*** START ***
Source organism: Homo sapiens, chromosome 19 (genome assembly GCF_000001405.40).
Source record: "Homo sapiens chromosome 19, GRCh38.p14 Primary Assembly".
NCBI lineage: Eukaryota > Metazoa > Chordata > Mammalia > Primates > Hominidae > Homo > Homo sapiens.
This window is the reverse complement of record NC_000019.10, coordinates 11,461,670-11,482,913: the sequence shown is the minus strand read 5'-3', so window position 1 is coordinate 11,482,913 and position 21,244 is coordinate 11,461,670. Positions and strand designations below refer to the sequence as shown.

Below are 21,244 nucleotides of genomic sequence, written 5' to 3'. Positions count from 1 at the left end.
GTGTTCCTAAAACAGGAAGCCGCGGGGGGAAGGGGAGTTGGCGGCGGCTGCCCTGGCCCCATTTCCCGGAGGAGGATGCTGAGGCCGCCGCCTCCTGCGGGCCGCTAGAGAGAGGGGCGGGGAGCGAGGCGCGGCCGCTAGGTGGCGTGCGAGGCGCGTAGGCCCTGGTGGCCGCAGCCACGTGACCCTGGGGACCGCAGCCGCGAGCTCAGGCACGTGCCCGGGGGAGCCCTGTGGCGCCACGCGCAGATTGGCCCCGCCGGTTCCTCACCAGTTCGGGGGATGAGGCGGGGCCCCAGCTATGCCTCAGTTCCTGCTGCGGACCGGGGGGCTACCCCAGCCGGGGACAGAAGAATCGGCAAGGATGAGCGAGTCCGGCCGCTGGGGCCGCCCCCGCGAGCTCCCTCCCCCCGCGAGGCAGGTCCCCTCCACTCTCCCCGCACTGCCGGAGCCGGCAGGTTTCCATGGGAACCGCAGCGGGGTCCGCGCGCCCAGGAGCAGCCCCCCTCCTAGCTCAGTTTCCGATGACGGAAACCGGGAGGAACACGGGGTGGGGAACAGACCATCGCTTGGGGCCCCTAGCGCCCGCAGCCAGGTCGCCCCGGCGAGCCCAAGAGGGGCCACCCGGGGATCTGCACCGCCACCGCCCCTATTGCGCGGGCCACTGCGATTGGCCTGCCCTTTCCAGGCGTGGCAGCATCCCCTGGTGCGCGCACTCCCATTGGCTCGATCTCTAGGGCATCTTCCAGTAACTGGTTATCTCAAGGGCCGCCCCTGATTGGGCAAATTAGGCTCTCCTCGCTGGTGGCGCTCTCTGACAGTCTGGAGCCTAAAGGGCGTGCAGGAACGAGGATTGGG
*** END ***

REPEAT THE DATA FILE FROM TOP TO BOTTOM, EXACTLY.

Source organism: Homo sapiens, chromosome 19 (genome assembly GCF_000001405.40).
Source record: "Homo sapiens chromosome 19, GRCh38.p14 Primary Assembly".
NCBI lineage: Eukaryota > Metazoa > Chordata > Mammalia > Primates > Hominidae > Homo > Homo sapiens.
This window is the reverse complement of record NC_000019.10, coordinates 11,461,670-11,482,913: the sequence shown is the minus strand read 5'-3', so window position 1 is coordinate 11,482,913 and position 21,244 is coordinate 11,461,670. Positions and strand designations below refer to the sequence as shown.

Below are 21,244 nucleotides of genomic sequence, written 5' to 3'. Positions count from 1 at the left end.
GTGTTCCTAAAACAGGAAGCCGCGGGGGGAAGGGGAGTTGGCGGCGGCTGCCCTGGCCCCATTTCCCGGAGGAGGATGCTGAGGCCGCCGCCTCCTGCGGGCCGCTAGAGAGAGGGGCGGGGAGCGAGGCGCGGCCGCTAGGTGGCGTGCGAGGCGCGTAGGCCCTGGTGGCCGCAGCCACGTGACCCTGGGGACCGCAGCCGCGAGCTCAGGCACGTGCCCGGGGGAGCCCTGTGGCGCCACGCGCAGATTGGCCCCGCCGGTTCCTCACCAGTTCGGGGGATGAGGCGGGGCCCCAGCTATGCCTCAGTTCCTGCTGCGGACCGGGGGGCTACCCCAGCCGGGGACAGAAGAATCGGCAAGGATGAGCGAGTCCGGCCGCTGGGGCCGCCCCCGCGAGCTCCCTCCCCCCGCGAGGCAGGTCCCCTCCACTCTCCCCGCACTGCCGGAGCCGGCAGGTTTCCATGGGAACCGCAGCGGGGTCCGCGCGCCCAGGAGCAGCCCCCCTCCTAGCTCAGTTTCCGATGACGGAAACCGGGAGGAACACGGGGTGGGGAACAGACCATCGCTTGGGGCCCCTAGCGCCCGCAGCCAGGTCGCCCCGGCGAGCCCAAGAGGGGCCACCCGGGGATCTGCACCGCCACCGCCCCTATTGCGCGGGCCACTGCGATTGGCCTGCCCTTTCCAGGCGTGGCAGCATCCCCTGGTGCGCGCACTCCCATTGGCTCGATCTCTAGGGCATCTTCCAGTAACTGGTTATCTCAAGGGCCGCCCCTGATTGGGCAAATTAGGCTCTCCTCGCTGGTGGCGCTCTCTGACAGTCTGGAGCCTAAAGGGCGTGCAGGAACGAGGATTGGG